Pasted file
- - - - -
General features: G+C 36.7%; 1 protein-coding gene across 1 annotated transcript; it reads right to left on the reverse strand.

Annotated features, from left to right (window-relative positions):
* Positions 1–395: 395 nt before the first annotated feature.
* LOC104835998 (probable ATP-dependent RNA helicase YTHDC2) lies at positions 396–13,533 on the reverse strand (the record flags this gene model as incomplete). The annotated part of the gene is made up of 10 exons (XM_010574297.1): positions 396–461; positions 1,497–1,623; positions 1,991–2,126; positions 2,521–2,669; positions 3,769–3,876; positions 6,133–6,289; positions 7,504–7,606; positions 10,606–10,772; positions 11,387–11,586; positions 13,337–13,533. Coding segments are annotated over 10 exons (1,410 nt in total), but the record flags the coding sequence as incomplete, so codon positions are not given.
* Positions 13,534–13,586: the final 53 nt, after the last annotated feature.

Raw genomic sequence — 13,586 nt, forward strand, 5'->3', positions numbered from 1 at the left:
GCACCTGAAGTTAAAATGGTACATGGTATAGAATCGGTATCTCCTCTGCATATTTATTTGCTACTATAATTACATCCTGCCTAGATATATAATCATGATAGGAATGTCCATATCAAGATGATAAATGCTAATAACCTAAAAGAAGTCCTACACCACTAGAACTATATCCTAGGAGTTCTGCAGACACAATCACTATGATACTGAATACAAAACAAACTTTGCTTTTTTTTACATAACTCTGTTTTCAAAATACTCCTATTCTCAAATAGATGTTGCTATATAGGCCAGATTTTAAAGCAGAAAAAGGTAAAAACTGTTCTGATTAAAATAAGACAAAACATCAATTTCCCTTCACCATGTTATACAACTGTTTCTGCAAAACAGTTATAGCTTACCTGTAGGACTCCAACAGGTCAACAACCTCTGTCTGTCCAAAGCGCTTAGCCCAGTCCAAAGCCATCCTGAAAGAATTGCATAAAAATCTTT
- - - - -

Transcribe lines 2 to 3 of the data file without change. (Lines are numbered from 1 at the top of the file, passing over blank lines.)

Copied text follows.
Annotated features, from left to right (window-relative positions):
* Positions 1–395: 395 nt before the first annotated feature.